There is the relationship with the host countries who compete furiously for the rights to the games and once chosen may go all out to create a huge national movement around the games as China did in 2008: the country spent an estimated $42 Billion to prepare for and host the games. As someone who has been a participant in the process of bidding to be an Olympic host city (I was the creative lead on the Stockholm 2004 Olympic bid) I found it fascinating to see the way countries try to align with the Olympic ideals while also trying to add something new to the movement. (Our plan was to create the first totally recyclable environment, fresh and green and back to the roots of the games. We lost to Athens, which had history on its side). So a big part of the Olympics success then is their ability to generate movements with the movement. In doing so they rely on the host countries and they rely on the business partners and above all they rely on the athletes. The overall movement has a lot of partners, each with its own reasons for being passionate and invested in the cause, but all of them dedicated to keeping the flame burning strongly. Talk about sustaining movement and taking it global—it would be hard to find better model.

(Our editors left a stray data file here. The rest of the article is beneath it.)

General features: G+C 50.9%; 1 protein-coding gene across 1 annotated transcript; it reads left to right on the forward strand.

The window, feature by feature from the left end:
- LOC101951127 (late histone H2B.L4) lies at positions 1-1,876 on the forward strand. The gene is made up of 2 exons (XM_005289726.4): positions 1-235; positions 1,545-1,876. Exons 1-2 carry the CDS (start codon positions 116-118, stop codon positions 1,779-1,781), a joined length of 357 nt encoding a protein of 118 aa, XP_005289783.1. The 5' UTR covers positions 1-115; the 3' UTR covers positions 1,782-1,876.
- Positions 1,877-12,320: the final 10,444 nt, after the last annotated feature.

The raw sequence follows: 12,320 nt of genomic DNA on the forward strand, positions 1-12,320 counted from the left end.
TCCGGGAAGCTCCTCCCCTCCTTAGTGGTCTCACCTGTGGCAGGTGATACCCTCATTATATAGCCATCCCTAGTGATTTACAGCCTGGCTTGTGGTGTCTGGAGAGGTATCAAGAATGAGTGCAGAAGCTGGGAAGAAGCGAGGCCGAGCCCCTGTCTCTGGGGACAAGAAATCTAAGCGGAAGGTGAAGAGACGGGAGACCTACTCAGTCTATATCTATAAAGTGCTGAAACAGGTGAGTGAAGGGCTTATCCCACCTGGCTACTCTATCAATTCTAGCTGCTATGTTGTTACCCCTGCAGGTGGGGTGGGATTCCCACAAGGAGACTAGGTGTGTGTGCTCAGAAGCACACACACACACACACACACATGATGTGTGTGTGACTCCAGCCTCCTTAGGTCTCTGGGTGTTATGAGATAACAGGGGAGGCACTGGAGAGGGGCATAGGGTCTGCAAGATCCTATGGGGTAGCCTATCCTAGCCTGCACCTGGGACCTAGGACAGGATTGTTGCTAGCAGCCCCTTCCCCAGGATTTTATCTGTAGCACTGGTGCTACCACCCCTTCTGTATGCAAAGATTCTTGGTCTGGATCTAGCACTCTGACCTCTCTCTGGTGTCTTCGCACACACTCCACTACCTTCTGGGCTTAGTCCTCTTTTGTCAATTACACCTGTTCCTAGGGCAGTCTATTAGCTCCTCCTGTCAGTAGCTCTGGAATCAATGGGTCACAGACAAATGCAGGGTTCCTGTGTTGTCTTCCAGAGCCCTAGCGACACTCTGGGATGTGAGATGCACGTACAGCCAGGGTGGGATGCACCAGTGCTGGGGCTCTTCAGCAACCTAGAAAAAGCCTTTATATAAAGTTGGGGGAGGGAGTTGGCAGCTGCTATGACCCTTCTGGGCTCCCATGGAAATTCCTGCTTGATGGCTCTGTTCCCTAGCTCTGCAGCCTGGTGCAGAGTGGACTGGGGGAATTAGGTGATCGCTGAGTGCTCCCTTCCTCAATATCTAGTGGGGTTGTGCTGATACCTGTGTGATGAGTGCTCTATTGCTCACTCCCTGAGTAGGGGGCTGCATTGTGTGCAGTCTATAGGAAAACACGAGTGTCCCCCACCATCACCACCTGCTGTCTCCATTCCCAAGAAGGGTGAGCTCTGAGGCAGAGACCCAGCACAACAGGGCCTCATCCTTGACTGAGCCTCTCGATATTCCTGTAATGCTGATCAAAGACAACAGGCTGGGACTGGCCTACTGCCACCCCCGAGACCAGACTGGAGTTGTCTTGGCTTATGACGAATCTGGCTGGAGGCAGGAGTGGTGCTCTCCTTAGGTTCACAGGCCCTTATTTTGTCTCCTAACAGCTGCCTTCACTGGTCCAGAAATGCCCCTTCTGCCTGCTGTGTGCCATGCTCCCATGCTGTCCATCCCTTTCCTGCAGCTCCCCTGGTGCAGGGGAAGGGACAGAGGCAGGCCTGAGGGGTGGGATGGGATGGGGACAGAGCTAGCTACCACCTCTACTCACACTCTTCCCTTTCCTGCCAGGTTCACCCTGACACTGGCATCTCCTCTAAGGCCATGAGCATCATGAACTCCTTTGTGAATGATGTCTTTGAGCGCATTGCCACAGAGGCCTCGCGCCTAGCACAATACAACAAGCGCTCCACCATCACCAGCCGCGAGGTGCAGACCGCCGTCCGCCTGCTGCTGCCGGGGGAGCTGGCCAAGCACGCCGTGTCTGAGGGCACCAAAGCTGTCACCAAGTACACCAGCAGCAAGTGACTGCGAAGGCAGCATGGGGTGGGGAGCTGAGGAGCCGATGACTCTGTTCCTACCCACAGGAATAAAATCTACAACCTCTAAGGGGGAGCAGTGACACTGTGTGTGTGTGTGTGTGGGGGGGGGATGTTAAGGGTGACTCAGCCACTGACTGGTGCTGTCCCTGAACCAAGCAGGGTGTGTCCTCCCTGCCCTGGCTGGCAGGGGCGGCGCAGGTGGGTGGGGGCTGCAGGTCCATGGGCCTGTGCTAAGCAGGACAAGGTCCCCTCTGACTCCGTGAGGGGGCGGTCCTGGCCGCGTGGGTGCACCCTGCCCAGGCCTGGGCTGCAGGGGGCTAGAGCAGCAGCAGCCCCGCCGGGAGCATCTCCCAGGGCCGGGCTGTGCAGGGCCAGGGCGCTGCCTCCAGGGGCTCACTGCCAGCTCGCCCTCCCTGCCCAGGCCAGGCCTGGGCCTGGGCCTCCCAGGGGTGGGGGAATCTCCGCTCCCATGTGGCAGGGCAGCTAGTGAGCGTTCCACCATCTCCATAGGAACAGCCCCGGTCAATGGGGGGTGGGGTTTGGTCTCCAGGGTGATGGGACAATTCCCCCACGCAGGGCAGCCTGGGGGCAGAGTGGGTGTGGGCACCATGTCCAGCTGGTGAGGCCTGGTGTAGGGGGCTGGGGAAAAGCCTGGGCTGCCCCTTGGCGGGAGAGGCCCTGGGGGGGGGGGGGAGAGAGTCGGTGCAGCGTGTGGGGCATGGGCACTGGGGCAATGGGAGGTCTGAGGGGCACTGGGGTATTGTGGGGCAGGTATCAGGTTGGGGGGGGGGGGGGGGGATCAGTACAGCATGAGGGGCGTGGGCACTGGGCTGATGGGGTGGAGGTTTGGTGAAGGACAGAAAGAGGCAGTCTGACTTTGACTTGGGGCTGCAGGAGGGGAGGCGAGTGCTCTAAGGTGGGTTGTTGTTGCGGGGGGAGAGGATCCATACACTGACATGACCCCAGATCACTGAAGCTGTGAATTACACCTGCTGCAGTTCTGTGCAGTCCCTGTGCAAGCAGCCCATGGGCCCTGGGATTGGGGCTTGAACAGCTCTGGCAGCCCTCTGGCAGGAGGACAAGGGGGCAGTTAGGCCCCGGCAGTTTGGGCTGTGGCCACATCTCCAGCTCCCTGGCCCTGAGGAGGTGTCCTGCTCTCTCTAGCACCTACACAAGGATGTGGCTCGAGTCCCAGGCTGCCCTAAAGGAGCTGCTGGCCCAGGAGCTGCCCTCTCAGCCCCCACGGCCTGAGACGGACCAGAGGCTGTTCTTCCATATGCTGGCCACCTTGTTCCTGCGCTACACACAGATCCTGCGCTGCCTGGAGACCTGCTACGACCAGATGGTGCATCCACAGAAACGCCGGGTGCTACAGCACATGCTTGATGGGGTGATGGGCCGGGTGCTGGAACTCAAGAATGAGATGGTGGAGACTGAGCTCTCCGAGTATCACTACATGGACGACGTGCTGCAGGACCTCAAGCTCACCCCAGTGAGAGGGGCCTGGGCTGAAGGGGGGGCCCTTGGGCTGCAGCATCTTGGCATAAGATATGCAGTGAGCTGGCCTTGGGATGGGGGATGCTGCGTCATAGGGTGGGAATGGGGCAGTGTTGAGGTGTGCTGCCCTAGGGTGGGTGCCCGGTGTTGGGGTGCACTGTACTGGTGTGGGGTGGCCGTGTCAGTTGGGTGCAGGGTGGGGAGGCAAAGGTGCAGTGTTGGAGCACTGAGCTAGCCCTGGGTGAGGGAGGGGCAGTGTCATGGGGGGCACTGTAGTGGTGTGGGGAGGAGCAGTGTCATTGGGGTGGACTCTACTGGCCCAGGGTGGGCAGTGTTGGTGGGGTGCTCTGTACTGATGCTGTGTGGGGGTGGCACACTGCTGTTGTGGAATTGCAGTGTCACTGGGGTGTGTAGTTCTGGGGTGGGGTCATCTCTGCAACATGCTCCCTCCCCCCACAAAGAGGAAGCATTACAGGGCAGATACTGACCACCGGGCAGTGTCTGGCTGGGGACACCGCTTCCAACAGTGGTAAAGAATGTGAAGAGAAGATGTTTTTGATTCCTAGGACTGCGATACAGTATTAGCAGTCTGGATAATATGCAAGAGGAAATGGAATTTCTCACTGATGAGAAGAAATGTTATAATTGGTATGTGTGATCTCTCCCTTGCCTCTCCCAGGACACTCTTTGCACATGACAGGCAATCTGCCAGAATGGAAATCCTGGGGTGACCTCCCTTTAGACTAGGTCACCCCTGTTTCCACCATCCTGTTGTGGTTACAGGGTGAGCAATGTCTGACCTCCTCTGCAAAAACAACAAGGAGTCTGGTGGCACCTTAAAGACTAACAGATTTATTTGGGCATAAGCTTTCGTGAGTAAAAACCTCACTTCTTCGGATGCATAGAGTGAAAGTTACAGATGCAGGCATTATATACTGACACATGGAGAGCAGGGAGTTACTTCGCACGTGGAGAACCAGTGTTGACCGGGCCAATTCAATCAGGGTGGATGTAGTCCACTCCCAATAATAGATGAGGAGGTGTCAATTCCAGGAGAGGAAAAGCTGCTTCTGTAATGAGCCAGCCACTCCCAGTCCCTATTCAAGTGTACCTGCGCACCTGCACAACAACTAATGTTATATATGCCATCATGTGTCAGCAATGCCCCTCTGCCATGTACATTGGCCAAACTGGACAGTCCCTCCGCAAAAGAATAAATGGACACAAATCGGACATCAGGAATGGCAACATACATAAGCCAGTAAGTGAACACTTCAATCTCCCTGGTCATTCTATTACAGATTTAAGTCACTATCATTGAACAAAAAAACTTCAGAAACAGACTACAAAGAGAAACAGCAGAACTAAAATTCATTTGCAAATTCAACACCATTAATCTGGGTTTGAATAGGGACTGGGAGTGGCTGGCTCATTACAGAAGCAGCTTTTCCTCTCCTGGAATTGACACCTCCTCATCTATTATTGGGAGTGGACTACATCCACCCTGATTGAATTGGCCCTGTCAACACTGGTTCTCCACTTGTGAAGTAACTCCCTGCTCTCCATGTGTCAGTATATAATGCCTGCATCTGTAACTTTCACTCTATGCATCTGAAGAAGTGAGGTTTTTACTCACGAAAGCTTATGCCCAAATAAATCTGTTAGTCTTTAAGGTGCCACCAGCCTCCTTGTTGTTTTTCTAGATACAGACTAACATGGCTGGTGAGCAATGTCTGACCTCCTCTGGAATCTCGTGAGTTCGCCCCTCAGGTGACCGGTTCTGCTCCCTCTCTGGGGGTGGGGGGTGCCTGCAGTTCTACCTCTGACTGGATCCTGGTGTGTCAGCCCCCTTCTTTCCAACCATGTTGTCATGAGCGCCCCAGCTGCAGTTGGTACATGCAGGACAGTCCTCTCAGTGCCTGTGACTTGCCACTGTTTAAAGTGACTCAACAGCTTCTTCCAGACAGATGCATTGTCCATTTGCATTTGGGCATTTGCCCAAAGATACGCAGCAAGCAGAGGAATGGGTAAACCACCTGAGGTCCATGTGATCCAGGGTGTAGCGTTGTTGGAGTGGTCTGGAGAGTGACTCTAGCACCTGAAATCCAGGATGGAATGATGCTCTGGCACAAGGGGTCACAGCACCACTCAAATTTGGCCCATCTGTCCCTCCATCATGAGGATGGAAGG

Here is a look at the official Olympic Bid film for the Stockholm Olympic Games (see if you can spot my dog Zorro the black flat coat with the boat on his nose) as well as the films from several other cities. Enjoy:

The Stockholm 2004 Olympic Bid Film by Scott Goodson, Martin Stadhammarm. Directed by Anders Skoog...

The Rio 2016 Olympic Bid Fim

The video was directed by Fernando Meirelles, O2 Filmes.

Melbourne’s 2024 Summer Olympic Bid Film

Sochi Winter Olympic Bid Video

New York 2012 Summer Olympic Bid Video

Manila 2024 Summer Olympic Bid Video

There are many other examples out there for Toronto, Chicago, Doha, Brisbane and many more.